On December 13, the Board of the European Bank for Reconstruction and Development (EBRD) adopted a new strategy for the energy sector. The strategy will have an impact on the use of billions of Euros of public funds in the energy sector. Unfortunately, the strategy represents a missed chance to truly align all investments by the banks with the goals of the Paris climate agreement. Although the strategy has made progress compared to the previous energy strategy, it is far less ambitious then the precedent set by the World Bank in 2017 that excludes all financing of upstream oil and gas activities.
After three consecutive years of stable CO2 emissions, emissions are rising again. The Climate Change Performance Index 2019 (CCPI), published today at COP24 in Katowice, shows only few countries have started to implement strategies to limit global warming well below 2 or even 1.5°C. While there is a continued growth and competitiveness of renewable energy, especially in countries that had low shares before, the CCPI shows a lack of political will of most governments to phase out fossil fuels with the necessary speed. Because of that, in most countries the climate policy evaluation by national experts is significantly lower than in the last years.
The CCPI is an independent monitoring tool of countries' climate protection performance. It aims to enhance transparency in international climate politics and enables the comparability of climate protection efforts and progress made by individual countries. Based on standardised criteria, the index evaluates and compares the climate protection performance of 56 countries and the EU, which are together responsible for more than 90 percent of global greenhouse gas (GHG) emissions.
Multilateral Development Banks (MDBs) can play a critical role in limiting climate change and helping communities adapt to its impacts. Since 2011, they have provided nearly $200 billion in finance for climate change mitigation and adaptation (so-called “climate finance”). The World Bank Group’s recent announcement that it will increase its climate-related investments means this number is likely to grow. But while climate finance is important, it makes up less than a quarter of all finance provided by the MDBs. The rest goes to activities that may (or may not) undermine climate goals.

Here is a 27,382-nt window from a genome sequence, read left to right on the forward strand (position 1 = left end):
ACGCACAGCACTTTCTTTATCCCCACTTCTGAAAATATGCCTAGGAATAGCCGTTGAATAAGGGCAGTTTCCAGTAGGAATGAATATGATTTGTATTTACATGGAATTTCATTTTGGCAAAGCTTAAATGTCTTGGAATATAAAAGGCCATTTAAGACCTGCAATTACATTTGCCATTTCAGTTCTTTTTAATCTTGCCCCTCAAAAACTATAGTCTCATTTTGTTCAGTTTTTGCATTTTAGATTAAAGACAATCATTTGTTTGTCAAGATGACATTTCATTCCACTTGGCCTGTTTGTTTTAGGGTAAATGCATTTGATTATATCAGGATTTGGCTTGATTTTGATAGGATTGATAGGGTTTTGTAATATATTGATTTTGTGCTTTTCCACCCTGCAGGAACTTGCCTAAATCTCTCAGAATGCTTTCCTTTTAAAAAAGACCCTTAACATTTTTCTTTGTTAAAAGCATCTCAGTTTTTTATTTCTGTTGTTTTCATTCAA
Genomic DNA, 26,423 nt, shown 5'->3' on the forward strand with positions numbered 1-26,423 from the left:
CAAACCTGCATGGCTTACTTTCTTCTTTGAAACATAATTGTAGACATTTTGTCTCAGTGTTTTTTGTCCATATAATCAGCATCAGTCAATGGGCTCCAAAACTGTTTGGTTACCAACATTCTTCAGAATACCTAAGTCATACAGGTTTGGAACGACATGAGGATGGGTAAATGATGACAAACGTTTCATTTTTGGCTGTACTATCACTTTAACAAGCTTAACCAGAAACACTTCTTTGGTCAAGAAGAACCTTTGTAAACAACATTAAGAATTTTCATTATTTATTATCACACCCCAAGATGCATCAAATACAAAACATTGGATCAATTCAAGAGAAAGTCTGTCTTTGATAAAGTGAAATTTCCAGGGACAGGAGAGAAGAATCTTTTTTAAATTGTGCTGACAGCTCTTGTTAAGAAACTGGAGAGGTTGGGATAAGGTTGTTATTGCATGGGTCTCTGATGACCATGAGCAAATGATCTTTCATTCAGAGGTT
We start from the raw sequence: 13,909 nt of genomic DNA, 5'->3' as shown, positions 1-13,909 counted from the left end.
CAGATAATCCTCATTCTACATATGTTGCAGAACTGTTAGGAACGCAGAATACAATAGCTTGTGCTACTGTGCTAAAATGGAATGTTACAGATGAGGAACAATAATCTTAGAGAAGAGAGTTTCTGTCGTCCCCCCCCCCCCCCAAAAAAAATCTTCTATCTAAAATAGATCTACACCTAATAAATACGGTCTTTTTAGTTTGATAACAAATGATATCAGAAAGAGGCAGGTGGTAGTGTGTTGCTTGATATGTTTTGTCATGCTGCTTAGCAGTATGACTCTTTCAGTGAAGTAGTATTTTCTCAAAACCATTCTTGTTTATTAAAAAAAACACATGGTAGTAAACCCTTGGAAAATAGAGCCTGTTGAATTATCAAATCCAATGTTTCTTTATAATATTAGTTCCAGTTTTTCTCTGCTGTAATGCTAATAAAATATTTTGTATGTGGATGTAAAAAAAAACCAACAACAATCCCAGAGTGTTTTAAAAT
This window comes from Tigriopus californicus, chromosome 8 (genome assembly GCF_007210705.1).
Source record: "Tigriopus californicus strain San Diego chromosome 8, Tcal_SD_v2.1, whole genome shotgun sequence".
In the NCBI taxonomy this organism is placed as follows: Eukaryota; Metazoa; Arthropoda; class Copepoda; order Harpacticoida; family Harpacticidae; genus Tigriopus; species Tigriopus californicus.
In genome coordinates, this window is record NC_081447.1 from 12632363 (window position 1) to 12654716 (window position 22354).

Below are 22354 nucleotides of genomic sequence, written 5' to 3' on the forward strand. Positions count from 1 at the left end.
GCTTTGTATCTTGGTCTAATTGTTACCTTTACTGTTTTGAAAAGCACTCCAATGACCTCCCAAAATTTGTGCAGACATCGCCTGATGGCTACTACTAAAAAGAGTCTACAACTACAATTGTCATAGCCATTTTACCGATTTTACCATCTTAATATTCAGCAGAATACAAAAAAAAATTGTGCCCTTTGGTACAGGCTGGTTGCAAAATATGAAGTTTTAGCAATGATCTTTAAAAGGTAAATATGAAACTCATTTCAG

The world’s climate goals can only be reached with enough high quality financial support. Multilateral development banks (MDBs) have to play a vital role in efforts to shift global finance flows towards a sustainable future.
The report aims to support the ongoing efforts by MDBs to achieve alignment between their activities and the global climate goals and to help shareholders and stakeholders to screen projects and strategies for Paris alignment. It can also serve as a discussion basis for the efforts of other financial institutions to align their financial flows.
Tropical cyclones have heavy impacts on an increasing number of countries. In 2017, the hurricane season in the Caribbean Sea was particularly strong and left several islands destroyed. Furthermore there are some developing countries that have difficulties to recover as they are regularly hit by weather catastrophes. Especially poorer countries like Sri Lanka, Nepal or Vietnam are facing great challenges. All in all, in 2017 11.500 people died because of extreme weather events. Economic damages amounted to approximately US$ 375 billion (calculated in purchasing-power parity, PPP). So it was the year with the highest weather-related losses ever recorded.
This CFAS Climate Finance Guide provides negotiators and observers with an overview of the key issues related to climate finance that will be discussed at the 24th Conference of the Parties (COP) to the United Nations Framework Convention on Climate Change (UNFCCC), to be held from 3 to 15 December 2018 in Katowice, Poland.
This policy brief summarizes the status quo of negotiations on Article 9.5 of the Paris Agreement, including closer looks at the actors to be involved, at the provisional list of information to be covered and at the modalities under debate. It concludes with an overview of negotiation streams at the 24th Conference of the Parties (COP24) to the United Nations Framework Convention on Climate Change (UNFCCC) that deal with Article 9.5 and provides recommendations on how to make progress on the topic.